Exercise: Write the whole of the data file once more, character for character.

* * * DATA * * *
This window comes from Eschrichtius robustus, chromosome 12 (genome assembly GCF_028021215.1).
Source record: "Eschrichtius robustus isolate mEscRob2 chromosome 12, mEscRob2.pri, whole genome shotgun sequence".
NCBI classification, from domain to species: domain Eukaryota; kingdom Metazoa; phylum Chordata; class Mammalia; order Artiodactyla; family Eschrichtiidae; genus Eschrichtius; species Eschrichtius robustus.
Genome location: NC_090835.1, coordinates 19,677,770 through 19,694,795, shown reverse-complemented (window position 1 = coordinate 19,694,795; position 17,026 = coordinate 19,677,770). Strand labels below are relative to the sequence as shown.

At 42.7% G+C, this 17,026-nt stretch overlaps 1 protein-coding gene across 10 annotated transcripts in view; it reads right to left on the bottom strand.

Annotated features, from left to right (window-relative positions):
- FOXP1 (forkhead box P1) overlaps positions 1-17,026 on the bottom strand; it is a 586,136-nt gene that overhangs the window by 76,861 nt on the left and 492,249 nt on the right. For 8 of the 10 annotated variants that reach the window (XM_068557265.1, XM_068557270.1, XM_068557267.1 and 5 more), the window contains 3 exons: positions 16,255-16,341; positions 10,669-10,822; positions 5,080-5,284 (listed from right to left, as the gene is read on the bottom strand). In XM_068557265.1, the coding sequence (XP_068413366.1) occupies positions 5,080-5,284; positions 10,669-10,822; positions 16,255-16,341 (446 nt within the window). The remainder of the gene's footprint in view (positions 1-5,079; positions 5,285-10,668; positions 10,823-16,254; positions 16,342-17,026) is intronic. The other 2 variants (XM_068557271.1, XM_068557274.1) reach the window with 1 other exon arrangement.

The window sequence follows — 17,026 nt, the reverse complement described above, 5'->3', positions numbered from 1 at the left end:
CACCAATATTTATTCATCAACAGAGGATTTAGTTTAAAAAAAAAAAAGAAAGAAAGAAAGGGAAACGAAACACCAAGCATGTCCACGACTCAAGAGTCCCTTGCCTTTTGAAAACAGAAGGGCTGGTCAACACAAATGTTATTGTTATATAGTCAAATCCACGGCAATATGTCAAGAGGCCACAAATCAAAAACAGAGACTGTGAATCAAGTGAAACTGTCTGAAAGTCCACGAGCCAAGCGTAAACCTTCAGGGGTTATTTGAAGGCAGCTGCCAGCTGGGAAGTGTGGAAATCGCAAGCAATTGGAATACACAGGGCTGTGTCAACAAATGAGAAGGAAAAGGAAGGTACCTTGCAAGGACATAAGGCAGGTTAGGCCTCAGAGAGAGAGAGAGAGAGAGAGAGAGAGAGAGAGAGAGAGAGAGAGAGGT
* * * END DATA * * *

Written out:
This window comes from Eschrichtius robustus, chromosome 12 (genome assembly GCF_028021215.1).
Source record: "Eschrichtius robustus isolate mEscRob2 chromosome 12, mEscRob2.pri, whole genome shotgun sequence".
NCBI classification, from domain to species: domain Eukaryota; kingdom Metazoa; phylum Chordata; class Mammalia; order Artiodactyla; family Eschrichtiidae; genus Eschrichtius; species Eschrichtius robustus.
Genome location: NC_090835.1, coordinates 19,677,770 through 19,694,795, shown reverse-complemented (window position 1 = coordinate 19,694,795; position 17,026 = coordinate 19,677,770). Strand labels below are relative to the sequence as shown.

At 42.7% G+C, this 17,026-nt stretch overlaps 1 protein-coding gene across 10 annotated transcripts in view; it reads right to left on the bottom strand.

Annotated features, from left to right (window-relative positions):
- FOXP1 (forkhead box P1) overlaps positions 1-17,026 on the bottom strand; it is a 586,136-nt gene that overhangs the window by 76,861 nt on the left and 492,249 nt on the right. For 8 of the 10 annotated variants that reach the window (XM_068557265.1, XM_068557270.1, XM_068557267.1 and 5 more), the window contains 3 exons: positions 16,255-16,341; positions 10,669-10,822; positions 5,080-5,284 (listed from right to left, as the gene is read on the bottom strand). In XM_068557265.1, the coding sequence (XP_068413366.1) occupies positions 5,080-5,284; positions 10,669-10,822; positions 16,255-16,341 (446 nt within the window). The remainder of the gene's footprint in view (positions 1-5,079; positions 5,285-10,668; positions 10,823-16,254; positions 16,342-17,026) is intronic. The other 2 variants (XM_068557271.1, XM_068557274.1) reach the window with 1 other exon arrangement.

The window sequence follows — 17,026 nt, the reverse complement described above, 5'->3', positions numbered from 1 at the left end:
CACCAATATTTATTCATCAACAGAGGATTTAGTTTAAAAAAAAAAAAGAAAGAAAGAAAGGGAAACGAAACACCAAGCATGTCCACGACTCAAGAGTCCCTTGCCTTTTGAAAACAGAAGGGCTGGTCAACACAAATGTTATTGTTATATAGTCAAATCCACGGCAATATGTCAAGAGGCCACAAATCAAAAACAGAGACTGTGAATCAAGTGAAACTGTCTGAAAGTCCACGAGCCAAGCGTAAACCTTCAGGGGTTATTTGAAGGCAGCTGCCAGCTGGGAAGTGTGGAAATCGCAAGCAATTGGAATACACAGGGCTGTGTCAACAAATGAGAAGGAAAAGGAAGGTACCTTGCAAGGACATAAGGCAGGTTAGGCCTCAGAGAGAGAGAGAGAGAGAGAGAGAGAGAGAGAGAGAGAGAGAGAGAGGT